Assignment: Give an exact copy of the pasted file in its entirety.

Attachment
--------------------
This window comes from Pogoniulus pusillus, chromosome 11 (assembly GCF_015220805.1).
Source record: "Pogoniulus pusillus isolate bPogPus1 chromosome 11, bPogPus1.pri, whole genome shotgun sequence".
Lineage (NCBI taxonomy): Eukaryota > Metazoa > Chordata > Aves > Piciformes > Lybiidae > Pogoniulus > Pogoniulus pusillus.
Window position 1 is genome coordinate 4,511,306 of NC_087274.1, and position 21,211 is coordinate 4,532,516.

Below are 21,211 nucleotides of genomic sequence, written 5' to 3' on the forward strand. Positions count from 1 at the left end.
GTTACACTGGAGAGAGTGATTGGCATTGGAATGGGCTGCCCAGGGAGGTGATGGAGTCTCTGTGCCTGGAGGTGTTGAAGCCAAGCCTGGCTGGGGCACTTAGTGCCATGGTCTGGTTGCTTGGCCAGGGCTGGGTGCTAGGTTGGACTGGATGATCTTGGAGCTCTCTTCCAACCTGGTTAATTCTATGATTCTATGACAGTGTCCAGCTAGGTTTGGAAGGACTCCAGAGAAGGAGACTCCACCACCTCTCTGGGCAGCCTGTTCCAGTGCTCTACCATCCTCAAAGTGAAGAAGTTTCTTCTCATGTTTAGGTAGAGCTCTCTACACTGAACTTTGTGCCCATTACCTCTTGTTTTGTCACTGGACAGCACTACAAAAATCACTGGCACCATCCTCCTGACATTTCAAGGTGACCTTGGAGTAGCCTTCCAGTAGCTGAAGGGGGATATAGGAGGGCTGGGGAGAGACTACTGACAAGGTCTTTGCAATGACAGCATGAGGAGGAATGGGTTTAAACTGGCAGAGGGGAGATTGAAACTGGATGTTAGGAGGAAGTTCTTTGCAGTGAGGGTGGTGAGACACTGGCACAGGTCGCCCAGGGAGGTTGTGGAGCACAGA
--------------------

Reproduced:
This window comes from Pogoniulus pusillus, chromosome 11 (assembly GCF_015220805.1).
Source record: "Pogoniulus pusillus isolate bPogPus1 chromosome 11, bPogPus1.pri, whole genome shotgun sequence".
Lineage (NCBI taxonomy): Eukaryota > Metazoa > Chordata > Aves > Piciformes > Lybiidae > Pogoniulus > Pogoniulus pusillus.
Window position 1 is genome coordinate 4,511,306 of NC_087274.1, and position 21,211 is coordinate 4,532,516.

Below are 21,211 nucleotides of genomic sequence, written 5' to 3' on the forward strand. Positions count from 1 at the left end.
GTTACACTGGAGAGAGTGATTGGCATTGGAATGGGCTGCCCAGGGAGGTGATGGAGTCTCTGTGCCTGGAGGTGTTGAAGCCAAGCCTGGCTGGGGCACTTAGTGCCATGGTCTGGTTGCTTGGCCAGGGCTGGGTGCTAGGTTGGACTGGATGATCTTGGAGCTCTCTTCCAACCTGGTTAATTCTATGATTCTATGACAGTGTCCAGCTAGGTTTGGAAGGACTCCAGAGAAGGAGACTCCACCACCTCTCTGGGCAGCCTGTTCCAGTGCTCTACCATCCTCAAAGTGAAGAAGTTTCTTCTCATGTTTAGGTAGAGCTCTCTACACTGAACTTTGTGCCCATTACCTCTTGTTTTGTCACTGGACAGCACTACAAAAATCACTGGCACCATCCTCCTGACATTTCAAGGTGACCTTGGAGTAGCCTTCCAGTAGCTGAAGGGGGATATAGGAGGGCTGGGGAGAGACTACTGACAAGGTCTTTGCAATGACAGCATGAGGAGGAATGGGTTTAAACTGGCAGAGGGGAGATTGAAACTGGATGTTAGGAGGAAGTTCTTTGCAGTGAGGGTGGTGAGACACTGGCACAGGTCGCCCAGGGAGGTTGTGGAGCACAGA